Alternate terms for these quirky cars are "full of personality," "individualistic," and various other ways you'd go about describing a blind date
When the Lancia Flavia was first presented to the public at the Turin Motor Show of 1960, most people were amazed at its unconventional layout. Developed by the gifted engineer Antonio Fessia, it was the first Italian car to employ a horizontally fitted engine, a 90-hp, 1.5-liter, four-cylinder driving the front wheels.
The Flavia Sport was a 2+2 coupe that carried aluminum coachwork by Zagato, one of Italy's most influential, important and mythical design studios. The young designer Ercole Spada created the unusual and aerodynamic shape of the Flavia Sport by using concave and rounded surfaces and an angled grille. Due to its lightweight body, it was easily capable of exceeding 100 mph and was highly successful in both rally and endurance racing. Indeed, the most important victory of this special model was achieved by René Trautmann in the 1965 Coupe des Alpes.
The Lancia Flavia Sport on offer here was ordered by the famous French rally driver in January 1964. He immediately brought it to the Turin-based tuner Bosato, which completely modified the car, turning it into a thoroughbred rally car. Power was boosted to about 130 hp from 1,800-cc of displacement, with top speed hitting 112 mph.
In the same year Trautmann joined the legendary "Squadra Corse," which became the official Lancia rally team in 1965. Though Trautmann had access to the red works Lancias, he used this Flavia at important events such as the Tour de France in 1964 and the Coupe des Alpes in 1965, achieving Lancia's most important rally results since the 1950s.
It is believed that the car remained with the Trautmanns until 1980, when it was purchased by its last owner in Grenoble. The car has since been kept in a collection and no longer used, however it has been prepared for participation in modern retrospective events.
The body is in very sound original condition, still wearing its original medium metallic blue paintwork. The interior, too, is in a marvelous original state with the original black carpets fitted and showing the period rally specifications such as Zagato racing seats, roll-cage, and Plexiglas side and rear windows. The original and numbers-matching engine has benefited from a recent complete rebuild.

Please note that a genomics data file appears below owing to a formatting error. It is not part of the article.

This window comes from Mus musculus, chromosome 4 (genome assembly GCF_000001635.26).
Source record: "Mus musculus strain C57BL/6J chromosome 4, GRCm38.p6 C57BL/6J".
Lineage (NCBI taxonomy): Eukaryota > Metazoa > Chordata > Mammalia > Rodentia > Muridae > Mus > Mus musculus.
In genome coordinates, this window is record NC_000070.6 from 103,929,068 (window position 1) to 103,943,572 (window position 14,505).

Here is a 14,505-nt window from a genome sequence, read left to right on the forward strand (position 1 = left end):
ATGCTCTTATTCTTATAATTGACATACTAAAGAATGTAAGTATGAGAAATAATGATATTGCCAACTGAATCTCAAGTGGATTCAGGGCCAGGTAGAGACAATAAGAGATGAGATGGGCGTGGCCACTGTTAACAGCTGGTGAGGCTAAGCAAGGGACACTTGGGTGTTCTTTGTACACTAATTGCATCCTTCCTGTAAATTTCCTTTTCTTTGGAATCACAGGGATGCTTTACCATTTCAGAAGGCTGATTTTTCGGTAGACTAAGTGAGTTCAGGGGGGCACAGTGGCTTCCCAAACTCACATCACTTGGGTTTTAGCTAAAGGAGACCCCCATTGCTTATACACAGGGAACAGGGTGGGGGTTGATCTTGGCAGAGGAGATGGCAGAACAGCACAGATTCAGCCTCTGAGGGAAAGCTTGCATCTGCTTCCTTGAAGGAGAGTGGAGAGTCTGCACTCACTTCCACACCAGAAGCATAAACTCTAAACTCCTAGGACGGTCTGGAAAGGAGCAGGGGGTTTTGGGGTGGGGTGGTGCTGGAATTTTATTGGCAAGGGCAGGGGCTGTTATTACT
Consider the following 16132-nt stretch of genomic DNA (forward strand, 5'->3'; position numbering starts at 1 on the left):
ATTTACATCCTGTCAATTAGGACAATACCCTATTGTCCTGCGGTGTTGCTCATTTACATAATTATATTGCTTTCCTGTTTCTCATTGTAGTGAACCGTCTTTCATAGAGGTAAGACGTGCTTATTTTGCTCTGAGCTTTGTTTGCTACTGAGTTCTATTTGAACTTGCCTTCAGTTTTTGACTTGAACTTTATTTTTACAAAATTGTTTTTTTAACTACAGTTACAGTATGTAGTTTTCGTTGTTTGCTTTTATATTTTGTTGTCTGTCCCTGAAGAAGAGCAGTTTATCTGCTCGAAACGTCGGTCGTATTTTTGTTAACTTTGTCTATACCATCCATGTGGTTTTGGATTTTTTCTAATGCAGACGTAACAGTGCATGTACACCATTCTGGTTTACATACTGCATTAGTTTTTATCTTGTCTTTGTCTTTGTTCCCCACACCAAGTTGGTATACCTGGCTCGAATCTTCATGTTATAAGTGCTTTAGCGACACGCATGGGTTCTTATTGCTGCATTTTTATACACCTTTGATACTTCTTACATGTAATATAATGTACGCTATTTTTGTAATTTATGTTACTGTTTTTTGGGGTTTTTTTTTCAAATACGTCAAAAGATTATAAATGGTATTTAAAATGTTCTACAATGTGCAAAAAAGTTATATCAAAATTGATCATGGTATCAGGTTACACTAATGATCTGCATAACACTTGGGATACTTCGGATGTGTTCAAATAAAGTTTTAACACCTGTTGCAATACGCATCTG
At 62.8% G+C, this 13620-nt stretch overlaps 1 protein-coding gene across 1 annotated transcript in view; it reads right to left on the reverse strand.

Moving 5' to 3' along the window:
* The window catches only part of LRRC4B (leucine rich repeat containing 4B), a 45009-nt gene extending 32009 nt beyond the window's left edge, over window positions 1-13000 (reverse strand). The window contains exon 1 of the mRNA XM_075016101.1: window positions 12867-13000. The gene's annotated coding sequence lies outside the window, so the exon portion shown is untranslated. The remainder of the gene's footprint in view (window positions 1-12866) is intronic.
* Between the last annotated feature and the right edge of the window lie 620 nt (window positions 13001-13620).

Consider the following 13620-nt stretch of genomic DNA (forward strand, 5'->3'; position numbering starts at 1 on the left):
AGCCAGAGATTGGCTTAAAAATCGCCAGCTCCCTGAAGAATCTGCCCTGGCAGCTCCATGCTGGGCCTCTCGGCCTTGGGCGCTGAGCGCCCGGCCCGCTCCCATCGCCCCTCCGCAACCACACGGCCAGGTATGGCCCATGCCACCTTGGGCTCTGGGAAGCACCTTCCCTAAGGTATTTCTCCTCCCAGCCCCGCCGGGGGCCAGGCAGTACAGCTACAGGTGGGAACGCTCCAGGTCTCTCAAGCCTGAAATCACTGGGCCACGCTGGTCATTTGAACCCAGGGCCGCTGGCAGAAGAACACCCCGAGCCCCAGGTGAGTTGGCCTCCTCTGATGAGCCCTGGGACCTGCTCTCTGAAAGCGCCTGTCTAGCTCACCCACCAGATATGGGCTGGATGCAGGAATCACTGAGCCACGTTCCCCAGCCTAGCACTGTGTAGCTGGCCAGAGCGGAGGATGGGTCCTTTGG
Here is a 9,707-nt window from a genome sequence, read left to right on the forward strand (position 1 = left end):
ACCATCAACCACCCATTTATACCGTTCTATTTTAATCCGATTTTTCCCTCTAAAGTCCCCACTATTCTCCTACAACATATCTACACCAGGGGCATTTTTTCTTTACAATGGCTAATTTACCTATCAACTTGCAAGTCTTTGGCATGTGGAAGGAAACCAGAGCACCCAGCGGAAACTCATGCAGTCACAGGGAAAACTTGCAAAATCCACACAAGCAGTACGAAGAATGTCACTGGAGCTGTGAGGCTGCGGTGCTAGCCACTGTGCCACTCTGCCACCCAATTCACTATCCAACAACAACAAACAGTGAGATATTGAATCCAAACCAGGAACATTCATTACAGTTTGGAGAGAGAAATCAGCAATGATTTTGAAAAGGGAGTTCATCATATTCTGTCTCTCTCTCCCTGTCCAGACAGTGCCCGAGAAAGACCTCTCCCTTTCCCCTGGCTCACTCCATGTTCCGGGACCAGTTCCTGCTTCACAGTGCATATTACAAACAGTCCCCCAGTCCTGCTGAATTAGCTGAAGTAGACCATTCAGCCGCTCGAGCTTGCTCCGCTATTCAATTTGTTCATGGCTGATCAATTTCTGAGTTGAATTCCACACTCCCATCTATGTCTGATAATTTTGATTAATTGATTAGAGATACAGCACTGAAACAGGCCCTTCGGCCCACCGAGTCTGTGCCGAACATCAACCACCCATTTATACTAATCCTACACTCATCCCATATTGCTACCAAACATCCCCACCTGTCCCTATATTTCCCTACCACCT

This competition Lancia provides a rare opportunity for acquiring one of these sought-after sports cars, and would be an ideal entry for some of today's most prestigious historic events.
|1964 Lancia Flavia Sport
|Original List Price:
|Tune Up Cost:
|Chassis Number Location:
|passenger side inner wing chassis leg
|Engine Number Location:
|on top of block
|American Lancia Club, 1495 Southgate Ave., Daly City, CA 94105
|1965-67 Alfa Romeo GTA, 1974-76 Lancia Stratos, 1976 Ferrari Michelotto 308 Grp 4
This 1964 Lancia Flavia Sport sold for $69,184 at Christie’s Retromobile sale, held February 12, 2005.
In the world of Italian cars, there is a catchall category for those that aren’t Alfa Romeos or Ferraris that we call “Etceterini.” It is filled with wonderful cars that most people have never heard of, or if they have, they’ve never taken seriously enough. Lancia is one of the standout marques in this group, as it has been argued that through the ’50s and into the ’60s, it built the best-engineered Italian car, period. They were better and certainly more innovative than those from Milano and Maranello.